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How do I solve questions involving lots of theory and no calculations?

  1. Nov 16, 2013 #1
    I'm in a grade 12 university level chem class right now, and I'm getting a 72. I realized just today that the reason why I'm doing so poorly is because I'm good at calculations, but not questions that involve even more thinking.

    For instance, one question gave us some information about aluminum reacting with oxygen to form aluminum oxide, and it asked why the enthalpy of reaction for this reaction is not detectable, even though the reaction is exothermic and it has a large enthalpy change.

    How would you approach questions like this?
  2. jcsd
  3. Nov 17, 2013 #2


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    Staff: Mentor

    Actually I have no idea what the question is about, can you post a complete wording?
  4. Nov 18, 2013 #3
    Here it is:

    "Aluminum is a reactive, self-protecting metal used to make doors, windows, and siding for houses. It reacts quickly with O2 to form an impervious coating of aluminum oxide, that prevents O2 from reacting any further with the aluminum. This reaction is unnoticeable even though the reaction shown below indicates a large enthalpy change. Why is the enthalpy of reaction not detectable?"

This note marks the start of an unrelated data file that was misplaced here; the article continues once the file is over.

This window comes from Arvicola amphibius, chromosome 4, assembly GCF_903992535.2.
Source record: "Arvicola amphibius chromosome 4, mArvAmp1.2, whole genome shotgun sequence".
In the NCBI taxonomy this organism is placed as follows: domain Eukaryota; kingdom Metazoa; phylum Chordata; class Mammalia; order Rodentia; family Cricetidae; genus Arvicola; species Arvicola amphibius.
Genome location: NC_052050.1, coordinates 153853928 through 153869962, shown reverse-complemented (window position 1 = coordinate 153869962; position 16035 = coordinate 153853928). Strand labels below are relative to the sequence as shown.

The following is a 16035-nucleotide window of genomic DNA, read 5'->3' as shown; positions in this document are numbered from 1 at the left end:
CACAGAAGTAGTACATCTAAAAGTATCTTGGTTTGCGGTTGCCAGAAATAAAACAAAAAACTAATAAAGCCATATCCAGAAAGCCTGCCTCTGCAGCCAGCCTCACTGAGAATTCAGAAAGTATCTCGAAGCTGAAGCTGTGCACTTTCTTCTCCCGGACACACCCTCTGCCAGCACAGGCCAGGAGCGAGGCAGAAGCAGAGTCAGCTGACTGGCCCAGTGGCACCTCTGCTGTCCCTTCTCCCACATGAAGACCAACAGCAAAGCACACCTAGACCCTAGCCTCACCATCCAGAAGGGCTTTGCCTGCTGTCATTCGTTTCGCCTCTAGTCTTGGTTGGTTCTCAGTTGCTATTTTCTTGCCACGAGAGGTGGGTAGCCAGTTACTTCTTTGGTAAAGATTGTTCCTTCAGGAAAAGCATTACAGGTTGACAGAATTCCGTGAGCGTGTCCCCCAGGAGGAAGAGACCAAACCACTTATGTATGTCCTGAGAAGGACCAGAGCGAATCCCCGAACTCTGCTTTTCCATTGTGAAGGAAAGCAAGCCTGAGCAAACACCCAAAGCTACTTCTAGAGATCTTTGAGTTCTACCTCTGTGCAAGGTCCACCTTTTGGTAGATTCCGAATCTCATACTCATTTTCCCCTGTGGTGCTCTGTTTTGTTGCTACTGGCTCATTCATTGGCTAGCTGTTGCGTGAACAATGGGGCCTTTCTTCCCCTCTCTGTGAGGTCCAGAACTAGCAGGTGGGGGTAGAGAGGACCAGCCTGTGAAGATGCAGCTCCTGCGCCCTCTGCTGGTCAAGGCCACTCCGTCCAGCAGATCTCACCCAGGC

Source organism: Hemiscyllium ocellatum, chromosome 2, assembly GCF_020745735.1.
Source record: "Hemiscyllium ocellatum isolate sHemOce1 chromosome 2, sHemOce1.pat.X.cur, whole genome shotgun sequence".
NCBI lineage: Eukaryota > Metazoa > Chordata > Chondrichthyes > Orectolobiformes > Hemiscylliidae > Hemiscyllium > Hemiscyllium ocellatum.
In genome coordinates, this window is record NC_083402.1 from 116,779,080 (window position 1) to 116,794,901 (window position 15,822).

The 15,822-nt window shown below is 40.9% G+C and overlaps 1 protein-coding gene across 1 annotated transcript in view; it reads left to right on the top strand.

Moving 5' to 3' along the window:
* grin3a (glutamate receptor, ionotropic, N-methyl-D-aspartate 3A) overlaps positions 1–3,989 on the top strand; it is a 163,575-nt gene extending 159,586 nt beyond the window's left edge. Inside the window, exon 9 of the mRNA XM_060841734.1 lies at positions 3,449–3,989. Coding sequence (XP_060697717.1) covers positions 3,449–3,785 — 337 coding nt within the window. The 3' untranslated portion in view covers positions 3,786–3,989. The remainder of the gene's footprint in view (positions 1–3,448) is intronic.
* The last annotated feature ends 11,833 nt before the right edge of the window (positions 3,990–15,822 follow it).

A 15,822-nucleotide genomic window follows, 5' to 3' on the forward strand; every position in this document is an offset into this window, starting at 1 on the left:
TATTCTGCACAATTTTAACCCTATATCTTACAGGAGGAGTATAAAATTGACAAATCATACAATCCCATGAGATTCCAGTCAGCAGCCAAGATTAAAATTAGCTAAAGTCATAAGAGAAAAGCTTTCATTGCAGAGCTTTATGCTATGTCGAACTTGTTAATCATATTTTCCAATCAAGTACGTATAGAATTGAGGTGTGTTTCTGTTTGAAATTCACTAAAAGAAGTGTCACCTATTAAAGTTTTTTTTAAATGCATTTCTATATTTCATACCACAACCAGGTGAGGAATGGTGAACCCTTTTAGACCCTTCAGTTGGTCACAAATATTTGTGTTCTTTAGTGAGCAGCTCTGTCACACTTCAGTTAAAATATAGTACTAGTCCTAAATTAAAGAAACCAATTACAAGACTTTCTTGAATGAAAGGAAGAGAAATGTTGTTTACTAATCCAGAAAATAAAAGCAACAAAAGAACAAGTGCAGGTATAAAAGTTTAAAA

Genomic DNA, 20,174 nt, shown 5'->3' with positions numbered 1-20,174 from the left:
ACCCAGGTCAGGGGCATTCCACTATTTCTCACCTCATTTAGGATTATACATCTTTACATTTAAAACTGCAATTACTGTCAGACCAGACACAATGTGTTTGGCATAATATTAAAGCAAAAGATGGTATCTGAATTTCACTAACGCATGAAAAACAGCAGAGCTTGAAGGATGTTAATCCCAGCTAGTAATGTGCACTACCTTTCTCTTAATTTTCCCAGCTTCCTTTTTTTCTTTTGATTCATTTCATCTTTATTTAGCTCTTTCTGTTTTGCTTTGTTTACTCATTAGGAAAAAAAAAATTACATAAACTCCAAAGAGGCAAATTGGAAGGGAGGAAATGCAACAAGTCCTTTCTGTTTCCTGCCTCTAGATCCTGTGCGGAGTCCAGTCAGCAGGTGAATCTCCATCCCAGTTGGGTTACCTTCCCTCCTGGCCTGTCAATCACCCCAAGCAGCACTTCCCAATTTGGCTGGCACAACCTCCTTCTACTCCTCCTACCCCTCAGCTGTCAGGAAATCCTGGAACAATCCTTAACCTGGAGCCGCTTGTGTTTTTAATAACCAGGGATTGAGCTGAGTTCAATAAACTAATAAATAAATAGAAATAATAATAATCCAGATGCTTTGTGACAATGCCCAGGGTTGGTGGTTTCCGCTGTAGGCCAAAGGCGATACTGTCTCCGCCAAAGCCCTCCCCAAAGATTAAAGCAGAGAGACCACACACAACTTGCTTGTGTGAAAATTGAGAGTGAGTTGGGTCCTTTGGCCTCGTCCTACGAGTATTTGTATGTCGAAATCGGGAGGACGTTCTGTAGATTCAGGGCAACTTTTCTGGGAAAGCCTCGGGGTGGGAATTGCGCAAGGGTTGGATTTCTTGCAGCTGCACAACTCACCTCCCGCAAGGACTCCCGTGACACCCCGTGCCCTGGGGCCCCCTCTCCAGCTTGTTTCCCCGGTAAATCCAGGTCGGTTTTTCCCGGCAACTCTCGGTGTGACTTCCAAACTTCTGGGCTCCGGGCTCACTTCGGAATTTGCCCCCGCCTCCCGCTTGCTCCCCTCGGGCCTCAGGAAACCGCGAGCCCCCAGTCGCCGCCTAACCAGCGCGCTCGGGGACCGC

4Al(s) + 3O2(g) → 2Al2O3(s) +33351.4 kJ
  5. Nov 18, 2013 #4


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    Staff: Mentor

    How thick is the oxide layer?
  6. Nov 18, 2013 #5


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    Science Advisor

    You should show your teacher some burning aluminium powder.
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